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Best of John Robison
It doesn't usually happen this way16 February 2008
Byron Tidwell, who was Master of Ceremonies at the old Desert Inn in Las Vegas, once told me about his attempt to prove a point about gambling to a friend.
"My friend from Seattle was in town for a meeting. He works at a software firm there. You'd probably like him. He's a computer nerd like you."
"Uh, thanks . . . I think," I said.
"No, no, it was a compliment," he said. "It was my friend's last night in town and I was going to drop him off at the airport. We had a few hours to kill before his flight, so I took him to Mandalay Bay for dinner. It was just after 5 pm, so we had time to walk around the casino before our reservations at 6.
"Now, my friend is scared to gamble. He won't even drop a nickel in a slot machine and he was even a little bit nervous just walking around Mandalay Bay's casino.
"I wanted to show him that gambling is a legitimate form of entertainment, but also that he was right to be cautious. It's possible to lose a lot of money very quickly in a casino.
"I decided to show him how quickly I could lose $5 playing a quarter video poker machine. I thought video poker was the perfect example because the game combines both luck and skill. I put a five-dollar bill in the bill acceptor of a Double Double Bonus machine."
"Not a good paytable," I interrupted. "You forgot my rule — the longer the name, the worse the game."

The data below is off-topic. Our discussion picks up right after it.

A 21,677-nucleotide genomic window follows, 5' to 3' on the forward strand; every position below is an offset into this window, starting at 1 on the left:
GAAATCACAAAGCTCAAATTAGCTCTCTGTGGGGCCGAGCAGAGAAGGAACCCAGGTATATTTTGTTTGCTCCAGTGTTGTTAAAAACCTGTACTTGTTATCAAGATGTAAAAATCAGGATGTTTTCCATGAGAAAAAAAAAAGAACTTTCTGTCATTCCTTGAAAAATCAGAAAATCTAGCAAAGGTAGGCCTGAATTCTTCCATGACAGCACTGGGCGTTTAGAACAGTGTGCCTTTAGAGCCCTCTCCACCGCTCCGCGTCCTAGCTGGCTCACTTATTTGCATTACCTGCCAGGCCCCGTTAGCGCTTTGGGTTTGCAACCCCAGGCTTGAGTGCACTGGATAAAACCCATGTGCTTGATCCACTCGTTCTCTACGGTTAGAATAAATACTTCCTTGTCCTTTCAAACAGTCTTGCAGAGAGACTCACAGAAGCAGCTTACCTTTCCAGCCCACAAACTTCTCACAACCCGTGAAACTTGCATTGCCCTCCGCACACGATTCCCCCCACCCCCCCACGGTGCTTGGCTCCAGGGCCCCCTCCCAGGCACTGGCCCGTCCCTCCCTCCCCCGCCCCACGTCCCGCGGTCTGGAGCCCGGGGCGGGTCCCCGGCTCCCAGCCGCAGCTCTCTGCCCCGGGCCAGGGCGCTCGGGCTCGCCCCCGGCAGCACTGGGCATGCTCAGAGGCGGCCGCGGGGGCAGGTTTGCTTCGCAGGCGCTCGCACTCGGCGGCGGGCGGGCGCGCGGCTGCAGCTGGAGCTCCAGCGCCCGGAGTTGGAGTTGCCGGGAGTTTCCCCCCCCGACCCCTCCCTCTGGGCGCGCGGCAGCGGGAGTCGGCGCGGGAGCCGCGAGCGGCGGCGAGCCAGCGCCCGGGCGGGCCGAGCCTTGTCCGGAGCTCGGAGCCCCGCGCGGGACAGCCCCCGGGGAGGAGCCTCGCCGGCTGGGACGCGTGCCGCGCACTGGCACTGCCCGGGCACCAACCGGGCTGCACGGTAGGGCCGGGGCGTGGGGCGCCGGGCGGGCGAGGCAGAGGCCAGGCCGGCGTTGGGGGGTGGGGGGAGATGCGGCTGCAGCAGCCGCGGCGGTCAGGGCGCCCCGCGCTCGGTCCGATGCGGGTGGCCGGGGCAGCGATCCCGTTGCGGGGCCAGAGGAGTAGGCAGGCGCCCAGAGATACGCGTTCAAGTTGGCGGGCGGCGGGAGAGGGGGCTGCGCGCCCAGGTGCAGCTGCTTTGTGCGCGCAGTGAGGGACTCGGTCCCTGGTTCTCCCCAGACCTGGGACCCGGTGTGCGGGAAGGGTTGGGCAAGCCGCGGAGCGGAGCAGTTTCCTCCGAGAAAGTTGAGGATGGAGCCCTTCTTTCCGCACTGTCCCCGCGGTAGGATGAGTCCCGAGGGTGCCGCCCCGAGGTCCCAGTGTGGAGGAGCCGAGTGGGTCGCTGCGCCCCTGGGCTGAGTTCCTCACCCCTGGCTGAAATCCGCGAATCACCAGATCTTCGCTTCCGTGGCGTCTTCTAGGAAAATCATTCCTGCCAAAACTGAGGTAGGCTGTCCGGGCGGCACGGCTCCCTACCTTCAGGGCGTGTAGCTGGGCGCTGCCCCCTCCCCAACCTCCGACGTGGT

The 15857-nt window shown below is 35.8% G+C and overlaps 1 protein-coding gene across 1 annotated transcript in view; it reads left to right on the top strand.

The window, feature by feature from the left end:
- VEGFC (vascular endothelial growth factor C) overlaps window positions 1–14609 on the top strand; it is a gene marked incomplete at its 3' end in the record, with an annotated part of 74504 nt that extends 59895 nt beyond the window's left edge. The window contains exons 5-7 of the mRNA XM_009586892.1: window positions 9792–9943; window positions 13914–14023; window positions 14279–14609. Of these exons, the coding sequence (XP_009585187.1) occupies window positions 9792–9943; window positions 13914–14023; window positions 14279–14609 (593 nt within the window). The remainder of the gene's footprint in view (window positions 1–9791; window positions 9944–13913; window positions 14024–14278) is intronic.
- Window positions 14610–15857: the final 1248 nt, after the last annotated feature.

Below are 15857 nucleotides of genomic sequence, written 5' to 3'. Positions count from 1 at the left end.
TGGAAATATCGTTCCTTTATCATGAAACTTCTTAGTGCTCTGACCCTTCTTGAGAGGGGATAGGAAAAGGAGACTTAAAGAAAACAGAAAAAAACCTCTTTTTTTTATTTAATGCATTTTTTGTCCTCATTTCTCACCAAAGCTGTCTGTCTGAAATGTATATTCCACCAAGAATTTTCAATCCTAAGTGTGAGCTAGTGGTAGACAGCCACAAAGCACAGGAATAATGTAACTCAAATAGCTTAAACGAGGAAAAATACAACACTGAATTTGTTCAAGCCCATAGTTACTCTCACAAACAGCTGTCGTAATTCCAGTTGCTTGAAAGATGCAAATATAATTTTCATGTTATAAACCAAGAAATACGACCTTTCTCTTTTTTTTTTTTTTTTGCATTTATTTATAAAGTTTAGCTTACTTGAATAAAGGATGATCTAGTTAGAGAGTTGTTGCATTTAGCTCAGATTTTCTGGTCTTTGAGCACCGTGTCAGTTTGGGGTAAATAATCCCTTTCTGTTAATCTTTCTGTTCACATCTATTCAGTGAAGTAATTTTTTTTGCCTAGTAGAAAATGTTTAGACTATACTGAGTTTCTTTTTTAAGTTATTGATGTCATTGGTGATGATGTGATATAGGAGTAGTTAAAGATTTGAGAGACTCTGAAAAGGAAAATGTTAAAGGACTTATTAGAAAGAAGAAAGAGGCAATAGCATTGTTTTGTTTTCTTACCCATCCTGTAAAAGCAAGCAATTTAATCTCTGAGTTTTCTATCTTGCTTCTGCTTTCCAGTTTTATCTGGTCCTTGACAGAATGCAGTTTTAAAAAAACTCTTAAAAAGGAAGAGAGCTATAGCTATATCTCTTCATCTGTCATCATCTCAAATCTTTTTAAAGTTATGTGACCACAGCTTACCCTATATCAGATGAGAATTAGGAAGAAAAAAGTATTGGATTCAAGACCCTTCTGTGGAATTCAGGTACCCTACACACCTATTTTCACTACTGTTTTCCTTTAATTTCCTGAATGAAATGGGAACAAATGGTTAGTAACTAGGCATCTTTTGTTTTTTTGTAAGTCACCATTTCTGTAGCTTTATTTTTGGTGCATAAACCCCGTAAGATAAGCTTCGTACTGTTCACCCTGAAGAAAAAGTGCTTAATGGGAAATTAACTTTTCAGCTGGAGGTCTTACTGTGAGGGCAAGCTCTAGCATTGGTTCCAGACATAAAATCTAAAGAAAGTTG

"It was only five bucks, John. I told my friend that five dollars was enough to play four hands and that even if I won a hand or two, the winnings would probably be small. The five dollars would be gone in about a minute.
"My first hand was a bust. So were my second and third hands. 'It doesn't usually happen this way,' I told him."
"That's right," I interrupted again. "You have about a 45% chance of getting a winning hand. It happens, but it's unusual to get four losing hands in a row."
"Obviously, John, you're not playing with MY luck! I hit the Bet Max button again to start the fourth hand. This time the machine dealt a pair of aces to me. 'This is great,' I told my friend. 'We didn't win, but we didn't lose. A pair of aces is a push, a return of our bet. At the very least, we'll get to play this buck and a quarter again.'
"I held the two aces and pressed the Draw button. I received the other two aces and a deuce kicker to win 2,000 quarters. The machine locked up, went into hand pay mode, and rang its buzzer. Between the buzzer and the flashing "call attendant" message in the middle of the screen, my friend was convinced I had cheated the machine.
"'I didn't cheat,' I told him. 'I won more coins than the machine pays on its own, so I have to wait for someone to come pay me by hand.'
"He said, 'And that's when they discover that you cheated?'
"I reassured him again that my win was a result of my video poker skill and not cheating. I also told him that it doesn't usually happen this way. Four aces with the kicker is a very rare hand. Five dollars doesn't usually last very long on a quarter video poker machine.
"While I was waiting to be paid, he put ten dollars into a machine. He hit a couple of two pairs and a full house before he ran out of credits. He had fun, which was my point.
"Later, when I took him to the airport, I pointed to the machines in the waiting area and said, 'Last chance until you come back.'
"He looked at me with computer-nerd seriousness and said, 'Hey, even I know better than to play the machines at the airport.'"
This article is provided by the Frank Scoblete Network. Melissa A. Kaplan is the network's managing editor. If you would like to use this article on your website, please contact Casino City Press, the exclusive web syndication outlet for the Frank Scoblete Network. To contact Frank, please e-mail him at firstname.lastname@example.org.
Best of John Robison